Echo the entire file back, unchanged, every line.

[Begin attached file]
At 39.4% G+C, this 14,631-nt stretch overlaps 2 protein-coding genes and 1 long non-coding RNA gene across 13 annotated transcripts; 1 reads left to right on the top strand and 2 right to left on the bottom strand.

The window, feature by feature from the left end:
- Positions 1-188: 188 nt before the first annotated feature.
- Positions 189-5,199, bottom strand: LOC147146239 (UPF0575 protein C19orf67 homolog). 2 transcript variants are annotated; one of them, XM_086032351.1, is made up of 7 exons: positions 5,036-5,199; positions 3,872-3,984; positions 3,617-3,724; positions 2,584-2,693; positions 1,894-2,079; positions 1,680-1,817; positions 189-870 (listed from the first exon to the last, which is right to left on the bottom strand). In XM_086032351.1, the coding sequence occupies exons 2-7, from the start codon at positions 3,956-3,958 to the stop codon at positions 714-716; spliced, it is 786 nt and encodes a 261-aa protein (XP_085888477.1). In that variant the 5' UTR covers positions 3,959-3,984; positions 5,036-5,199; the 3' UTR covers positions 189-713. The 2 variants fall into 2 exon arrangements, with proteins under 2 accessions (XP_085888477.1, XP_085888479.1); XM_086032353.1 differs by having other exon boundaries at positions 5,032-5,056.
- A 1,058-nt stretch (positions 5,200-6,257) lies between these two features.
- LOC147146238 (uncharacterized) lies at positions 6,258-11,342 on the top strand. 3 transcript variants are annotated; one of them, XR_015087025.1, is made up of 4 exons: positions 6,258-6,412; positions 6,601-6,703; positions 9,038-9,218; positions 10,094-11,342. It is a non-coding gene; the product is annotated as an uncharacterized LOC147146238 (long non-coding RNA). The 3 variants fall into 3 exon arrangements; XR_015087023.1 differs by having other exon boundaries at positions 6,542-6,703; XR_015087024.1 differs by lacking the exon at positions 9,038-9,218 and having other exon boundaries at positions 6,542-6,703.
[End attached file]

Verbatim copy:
At 39.4% G+C, this 14,631-nt stretch overlaps 2 protein-coding genes and 1 long non-coding RNA gene across 13 annotated transcripts; 1 reads left to right on the top strand and 2 right to left on the bottom strand.

The window, feature by feature from the left end:
- Positions 1-188: 188 nt before the first annotated feature.
- Positions 189-5,199, bottom strand: LOC147146239 (UPF0575 protein C19orf67 homolog). 2 transcript variants are annotated; one of them, XM_086032351.1, is made up of 7 exons: positions 5,036-5,199; positions 3,872-3,984; positions 3,617-3,724; positions 2,584-2,693; positions 1,894-2,079; positions 1,680-1,817; positions 189-870 (listed from the first exon to the last, which is right to left on the bottom strand). In XM_086032351.1, the coding sequence occupies exons 2-7, from the start codon at positions 3,956-3,958 to the stop codon at positions 714-716; spliced, it is 786 nt and encodes a 261-aa protein (XP_085888477.1). In that variant the 5' UTR covers positions 3,959-3,984; positions 5,036-5,199; the 3' UTR covers positions 189-713. The 2 variants fall into 2 exon arrangements, with proteins under 2 accessions (XP_085888477.1, XP_085888479.1); XM_086032353.1 differs by having other exon boundaries at positions 5,032-5,056.
- A 1,058-nt stretch (positions 5,200-6,257) lies between these two features.
- LOC147146238 (uncharacterized) lies at positions 6,258-11,342 on the top strand. 3 transcript variants are annotated; one of them, XR_015087025.1, is made up of 4 exons: positions 6,258-6,412; positions 6,601-6,703; positions 9,038-9,218; positions 10,094-11,342. It is a non-coding gene; the product is annotated as an uncharacterized LOC147146238 (long non-coding RNA). The 3 variants fall into 3 exon arrangements; XR_015087023.1 differs by having other exon boundaries at positions 6,542-6,703; XR_015087024.1 differs by lacking the exon at positions 9,038-9,218 and having other exon boundaries at positions 6,542-6,703.